Small House of Everything

Small House of Everything

Friday, August 7, 2020


 Superman, the brain child of Cleveland science fiction fans Jerry Siegel and Joe Shuster, mad his debut in Action Comics #1, dated June 1938.  The rest is history.

Here's that ground-breaking issue which contains not only Superman's origin, but also an H. Fleming "Chuck" Dawson western adventure, the very first adventure of Fred Guardineer's Zatara (the Master Magician), as well as Guardineer's take on Craig Flessel's young athlete "Pep" Morgan.  Plus the first half of a Captain Frank Thomas' text story, "South Sea Strategy," a tale of  "Sticky-Mitt Stimson" trying to avoid arrest, the first past of "the Adventures of Marco Polo," illustrated  by Sven Elven, Will Ely's "Scoop Scanlon, Five Star Reporter," and Bernard Bailey's modern day cowboy "Tex Thompson", who this time out is touring England.  Quite a bargain for your dime, considering a copy of this issue sold for over $3 million.

Young Billy Batson, who is given the power to transform into Captain Marvel by the wizard Shazam, has just to say the word "Shazam" and zippo, change-o, he becomes the red costumed superhero.  Captain Marvel became a cash cow for Fawcett publications, outstripping DC's Superman in popularity.  DC finally won a lawsuit against Fawcett, tossing Captain Marvel into oblivion until the character was no longer protected by copyright.  Since then, there have been eight other incarnations of the superhero.

 Let's go back to the beginnings of the character.

The first story in Captain Marvel Adventures #1 (March 1941) was written by Manly Wade Wellman.  Although the story was uncredited, Wellman proved his authorship in court during DC's lawsuit against Fawcett by pointing out that the first letters in each panel's first balloon on the first three pages of the story was meant to spell out M-A-N-L-Y W-A-D-E W-E-L-L-M-A-N.  An editor's tinkering changed the acrostic to MANLY MADE TELLMAH, but Wellman's intent was obvious.  Wellman also testified that he was instructed  by Fawcett copy Superman.  This means that Wellman probably had a hand in creating the first Captain Marvel adventure which appeared in Whiz Comics in 1940; that story was written by Bill Parker and drawn by C. C. Beck.  Wellman may have also authored the other Captain Marvel stories in that issue.  (Also at that trial, artist Joe Simon testified that he and Jack Kirby had supplied the art for Captain Marvel Adventures #1 from the Fawcett scripts, not by Simon alone as has often been attributed.)  Anyway, here's a reprint of that first issue:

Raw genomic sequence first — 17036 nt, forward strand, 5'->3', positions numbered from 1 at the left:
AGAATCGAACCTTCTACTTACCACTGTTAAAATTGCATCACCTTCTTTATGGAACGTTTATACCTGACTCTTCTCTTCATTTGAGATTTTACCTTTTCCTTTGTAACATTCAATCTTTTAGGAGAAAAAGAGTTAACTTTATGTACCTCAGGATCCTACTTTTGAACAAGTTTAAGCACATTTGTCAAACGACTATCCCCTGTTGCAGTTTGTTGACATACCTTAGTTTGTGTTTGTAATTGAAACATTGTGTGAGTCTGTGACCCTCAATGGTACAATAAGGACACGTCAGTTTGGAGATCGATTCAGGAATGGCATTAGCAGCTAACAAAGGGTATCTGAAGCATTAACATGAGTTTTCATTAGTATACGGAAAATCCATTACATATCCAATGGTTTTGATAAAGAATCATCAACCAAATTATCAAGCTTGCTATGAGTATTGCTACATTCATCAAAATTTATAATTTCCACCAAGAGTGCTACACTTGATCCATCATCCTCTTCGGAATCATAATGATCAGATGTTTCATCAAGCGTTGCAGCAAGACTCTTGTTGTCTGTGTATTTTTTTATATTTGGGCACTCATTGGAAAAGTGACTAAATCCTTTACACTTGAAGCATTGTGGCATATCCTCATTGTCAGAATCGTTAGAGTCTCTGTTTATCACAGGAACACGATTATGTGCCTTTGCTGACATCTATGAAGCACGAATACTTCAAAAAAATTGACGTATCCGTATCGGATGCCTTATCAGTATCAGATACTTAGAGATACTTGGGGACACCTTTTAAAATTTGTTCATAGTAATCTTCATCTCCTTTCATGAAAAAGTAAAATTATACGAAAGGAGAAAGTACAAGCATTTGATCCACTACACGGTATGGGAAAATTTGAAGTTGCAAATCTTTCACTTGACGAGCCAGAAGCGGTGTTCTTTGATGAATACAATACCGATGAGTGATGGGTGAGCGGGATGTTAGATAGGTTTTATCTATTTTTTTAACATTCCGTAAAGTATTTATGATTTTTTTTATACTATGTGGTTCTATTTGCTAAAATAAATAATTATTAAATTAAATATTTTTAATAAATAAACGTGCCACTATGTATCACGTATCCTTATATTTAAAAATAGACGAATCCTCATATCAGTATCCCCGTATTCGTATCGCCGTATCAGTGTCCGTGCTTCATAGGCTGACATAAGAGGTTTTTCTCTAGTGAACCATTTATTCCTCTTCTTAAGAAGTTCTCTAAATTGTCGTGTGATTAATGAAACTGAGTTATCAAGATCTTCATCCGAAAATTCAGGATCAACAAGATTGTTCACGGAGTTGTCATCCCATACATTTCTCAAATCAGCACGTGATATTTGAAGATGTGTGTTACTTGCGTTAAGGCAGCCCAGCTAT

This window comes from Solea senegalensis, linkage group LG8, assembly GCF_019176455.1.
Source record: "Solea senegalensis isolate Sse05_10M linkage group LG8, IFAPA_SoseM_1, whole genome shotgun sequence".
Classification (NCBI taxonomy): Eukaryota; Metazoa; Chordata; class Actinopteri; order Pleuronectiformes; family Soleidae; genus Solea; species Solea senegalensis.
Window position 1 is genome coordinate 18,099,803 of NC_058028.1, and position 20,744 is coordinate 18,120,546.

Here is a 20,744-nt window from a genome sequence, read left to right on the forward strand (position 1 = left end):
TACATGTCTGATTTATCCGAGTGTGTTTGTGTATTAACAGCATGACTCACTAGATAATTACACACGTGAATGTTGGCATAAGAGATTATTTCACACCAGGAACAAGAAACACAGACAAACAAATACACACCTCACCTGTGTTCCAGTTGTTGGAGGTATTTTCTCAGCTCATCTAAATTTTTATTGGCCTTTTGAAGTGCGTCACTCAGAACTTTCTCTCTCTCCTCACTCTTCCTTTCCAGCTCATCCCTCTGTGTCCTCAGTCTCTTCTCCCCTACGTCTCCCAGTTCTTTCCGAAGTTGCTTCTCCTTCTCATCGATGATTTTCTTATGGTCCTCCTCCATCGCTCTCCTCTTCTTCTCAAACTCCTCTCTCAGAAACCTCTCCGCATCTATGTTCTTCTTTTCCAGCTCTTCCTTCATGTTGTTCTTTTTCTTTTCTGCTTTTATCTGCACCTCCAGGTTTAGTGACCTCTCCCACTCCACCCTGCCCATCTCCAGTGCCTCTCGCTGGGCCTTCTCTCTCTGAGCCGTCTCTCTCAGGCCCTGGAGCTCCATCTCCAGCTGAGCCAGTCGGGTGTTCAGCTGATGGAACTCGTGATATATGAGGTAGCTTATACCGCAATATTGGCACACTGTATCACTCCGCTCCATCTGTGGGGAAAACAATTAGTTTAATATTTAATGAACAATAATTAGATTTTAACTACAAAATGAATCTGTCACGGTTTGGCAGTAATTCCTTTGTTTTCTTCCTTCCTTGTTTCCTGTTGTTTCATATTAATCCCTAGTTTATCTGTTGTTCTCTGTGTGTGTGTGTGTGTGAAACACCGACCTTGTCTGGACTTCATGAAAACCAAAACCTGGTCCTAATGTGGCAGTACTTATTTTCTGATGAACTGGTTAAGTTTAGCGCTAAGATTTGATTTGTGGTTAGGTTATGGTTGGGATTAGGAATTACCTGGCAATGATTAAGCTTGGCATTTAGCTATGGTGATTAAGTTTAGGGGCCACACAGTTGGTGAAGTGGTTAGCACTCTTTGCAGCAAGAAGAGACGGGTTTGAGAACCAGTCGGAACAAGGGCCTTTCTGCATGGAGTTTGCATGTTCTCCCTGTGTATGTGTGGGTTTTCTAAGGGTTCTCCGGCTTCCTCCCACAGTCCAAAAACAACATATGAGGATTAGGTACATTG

And just for sake of completeness, here's a copy of Whiz Comics #2 (February 1940) with the very fist Captain Marvel story.  Also in that issue, stories featuring Ibis the Invincible, Golden Arrow, Spy Smasher, Scoop Smith, Lance O'Casey, and Dan Dare.


  1. DC basically reintroduced More-or-Less "classic" Capt. Marvel in the early '70s, only since there was a Marvel Comics "CM" by then, they began the continuing reference to the character as Shazam. I bought the oversized WHIZ #2 reprint that DC released ca. '73 (and the BATMAN #1 of similar vintage), and thus still remember the back-up stories..."Lance O'Casey" featured some of the most inept drawing ever inflicted on comics purchasers, along with similarly inept scripting. I rather liked Spy Smasher and Dan Dare.

  2. Last time before the recent SHAZAM film I was engaging with the current DC version was in one of the animated features that HBO would run, in which Superman resents CM because of the former's free-floating hatred of anything or anyone magical. As much an in-joke, I suspect, as Harvey Kurtzman's "Superduperman!" in the early MAD.